Clean Line spokeswoman Sarah Bray isn't even a Clean Line employee any longer. It looks like she's got her own consulting company now. That's an inventive way to cut company overhead... get rid of people and then hire them back as "consultants" so you don't have to give them benefits and can just pay them for assorted projects now and then. Such as telling the media stuff like this:
“The project is not dead, but is on a much slower track,” Clean Line Energy spokeswoman Sarah Bray said in an email.
The Plains & Eastern Clean Line was supposed to be a 700+ mile transmission project for the purpose of connecting not-yet-built wind generators in western Oklahoma to the TVA system in Memphis, Tennessee. Last year, Clean Line sold all its Oklahoma assets to NextEra. That would include any regulatory permits, project engineering, and right of way option agreements with landowners. So everything in Oklahoma is gone. No longer under Clean Line's control and not for its use. The generators Clean Line was going to connect to were all in Oklahoma. There's nothing to transmit, unless Clean Line customers buy power from some other entity and take delivery in Arkansas.
What does Clean Line still own? The Arkansas and Tennessee assets. There is no regulatory approval in Arkansas. The only thing Clean Line owns in that state is any project engineering and a handful of right of way option agreements with landowners. In Tennessee, Clean Line owns a regulatory approval from the state based on its former project, including the Oklahoma assets. It also owns a handful of right of way agreements with landowners and any project engineering.
Clean Line also owns negotiated rate authority granted by the Federal Energy Regulatory Commission, again based on its former project that included the Oklahoma assets.
What can Clean Line do with the assets it owns? Pretty much nothing. They're not worth anything. Clean Line no longer has queue positions to connect a transmission line in Arkansas or Tennessee. It owns a plan for a transmission line that no longer exists. Is Clean Line going to build a transmission line that doesn't connect with any generators in Arkansas and then not connect it with any customers in Tennessee? And customers are supposed to voluntarily step up and sign contracts for transmission capacity on this power line to nowhere?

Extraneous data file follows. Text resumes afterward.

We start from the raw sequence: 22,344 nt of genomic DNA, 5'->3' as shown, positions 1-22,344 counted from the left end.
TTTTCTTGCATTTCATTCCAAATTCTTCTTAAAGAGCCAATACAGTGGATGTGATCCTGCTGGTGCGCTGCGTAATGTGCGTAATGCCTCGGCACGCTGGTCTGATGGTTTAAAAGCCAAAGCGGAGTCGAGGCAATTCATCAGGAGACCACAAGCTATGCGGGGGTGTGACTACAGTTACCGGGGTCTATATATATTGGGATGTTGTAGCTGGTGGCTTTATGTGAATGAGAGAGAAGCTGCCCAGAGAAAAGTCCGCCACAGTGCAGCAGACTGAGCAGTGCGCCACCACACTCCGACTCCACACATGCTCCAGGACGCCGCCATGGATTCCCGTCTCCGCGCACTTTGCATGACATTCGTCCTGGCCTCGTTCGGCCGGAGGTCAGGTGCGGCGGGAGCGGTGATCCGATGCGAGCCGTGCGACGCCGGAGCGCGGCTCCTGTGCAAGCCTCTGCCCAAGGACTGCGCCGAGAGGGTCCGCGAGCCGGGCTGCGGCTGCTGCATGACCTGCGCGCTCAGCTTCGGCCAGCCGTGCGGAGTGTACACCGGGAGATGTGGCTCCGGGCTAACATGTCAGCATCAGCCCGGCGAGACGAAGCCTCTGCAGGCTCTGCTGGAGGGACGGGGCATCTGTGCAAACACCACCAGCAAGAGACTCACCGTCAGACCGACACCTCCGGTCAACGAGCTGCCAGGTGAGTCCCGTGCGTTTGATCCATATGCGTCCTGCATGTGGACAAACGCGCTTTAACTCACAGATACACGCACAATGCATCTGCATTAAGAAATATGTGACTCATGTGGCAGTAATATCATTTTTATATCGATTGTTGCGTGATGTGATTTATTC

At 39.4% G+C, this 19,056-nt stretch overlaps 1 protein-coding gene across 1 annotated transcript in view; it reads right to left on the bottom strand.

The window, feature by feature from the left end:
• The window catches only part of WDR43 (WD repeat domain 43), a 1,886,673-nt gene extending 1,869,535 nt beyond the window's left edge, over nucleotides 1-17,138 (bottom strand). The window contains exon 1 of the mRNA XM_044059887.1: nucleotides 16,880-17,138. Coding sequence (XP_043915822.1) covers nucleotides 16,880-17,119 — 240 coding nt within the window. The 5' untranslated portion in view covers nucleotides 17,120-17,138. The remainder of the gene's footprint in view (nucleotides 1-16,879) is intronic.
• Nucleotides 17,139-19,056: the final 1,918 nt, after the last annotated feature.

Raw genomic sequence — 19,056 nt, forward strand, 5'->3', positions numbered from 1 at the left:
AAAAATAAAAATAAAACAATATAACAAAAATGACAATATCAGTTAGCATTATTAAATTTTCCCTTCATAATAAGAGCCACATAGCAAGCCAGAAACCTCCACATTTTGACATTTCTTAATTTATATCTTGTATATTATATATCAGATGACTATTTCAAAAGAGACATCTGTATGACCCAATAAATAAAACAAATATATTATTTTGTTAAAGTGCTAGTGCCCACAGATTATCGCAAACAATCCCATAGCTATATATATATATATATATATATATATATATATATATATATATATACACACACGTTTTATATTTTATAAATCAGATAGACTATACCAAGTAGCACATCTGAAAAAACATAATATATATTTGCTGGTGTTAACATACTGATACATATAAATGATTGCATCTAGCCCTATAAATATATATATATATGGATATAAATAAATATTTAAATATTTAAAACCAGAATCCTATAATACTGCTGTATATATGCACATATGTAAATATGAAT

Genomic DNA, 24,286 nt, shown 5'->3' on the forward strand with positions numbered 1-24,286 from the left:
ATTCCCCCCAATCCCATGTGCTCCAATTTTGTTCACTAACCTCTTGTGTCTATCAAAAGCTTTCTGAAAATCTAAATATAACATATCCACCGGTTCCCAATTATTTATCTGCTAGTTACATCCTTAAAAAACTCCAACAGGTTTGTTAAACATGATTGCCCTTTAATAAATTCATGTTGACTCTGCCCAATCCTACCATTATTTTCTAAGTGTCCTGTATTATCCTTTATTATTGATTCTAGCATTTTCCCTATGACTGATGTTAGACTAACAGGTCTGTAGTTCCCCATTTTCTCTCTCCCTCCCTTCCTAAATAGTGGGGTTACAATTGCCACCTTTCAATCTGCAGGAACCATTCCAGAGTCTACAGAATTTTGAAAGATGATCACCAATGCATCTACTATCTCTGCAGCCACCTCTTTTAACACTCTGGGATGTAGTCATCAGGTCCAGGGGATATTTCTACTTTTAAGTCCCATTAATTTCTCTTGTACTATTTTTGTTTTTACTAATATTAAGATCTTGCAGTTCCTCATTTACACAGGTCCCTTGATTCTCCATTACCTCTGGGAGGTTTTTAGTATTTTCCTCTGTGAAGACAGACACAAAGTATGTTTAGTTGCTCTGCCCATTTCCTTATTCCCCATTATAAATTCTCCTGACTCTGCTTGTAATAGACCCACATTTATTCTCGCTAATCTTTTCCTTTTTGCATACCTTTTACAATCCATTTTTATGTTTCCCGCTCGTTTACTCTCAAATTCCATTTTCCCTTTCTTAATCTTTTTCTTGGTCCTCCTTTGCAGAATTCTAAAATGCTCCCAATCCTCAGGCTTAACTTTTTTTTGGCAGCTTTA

Of course not! Clean Line couldn't even attract any customers when it actually owned the entire project plan. Now it doesn't even own a complete plan. And without the U.S. DOE trying to assert its authority in Arkansas, Clean Line no longer has any regulatory assets in the state. Could Clean Line apply for a permit to build a transmission across the state that doesn't connect with anything? Sure, they can apply. But they're not likely to get anywhere since Arkansas enacted Act 842 in 2015.
(b) The commission shall not issue a certificate of public convenience and necessity to any person or corporation that:
(1) Is not a public utility; (2) Primarily transmits electricity; and
(3) Has not been directed or designated to construct an electric transmission facility from a regional transmission organization.
Perhaps telling the media that the project is not dead and merely on a "slower track" fooled a few reporters who don't know what's going on. But even Utility Dive (often not the brightest bulb in the transmission reporting string) smells something disingenuous in Clean Line's claims.
Is Clean Line Energy still developing the Plains & Eastern Clean Line transmission project? The company says yes, despite the fact that selling the Oklahoma assets and ending its plan to build in Arkansas means the Tennessee portion of the line appears to be all that remains on the drawing board.
The Plains & Eastern Clean Line had been under development in Oklahoma for eight years when Clean Line sold it to NextEra. The company said the project has gone through an environmental review with "substantial stakeholder input" and received the regulatory approvals and major environmental permits necessary for construction, but it's unclear how it will move forward without the DOE support.
Clean Line's choo-choo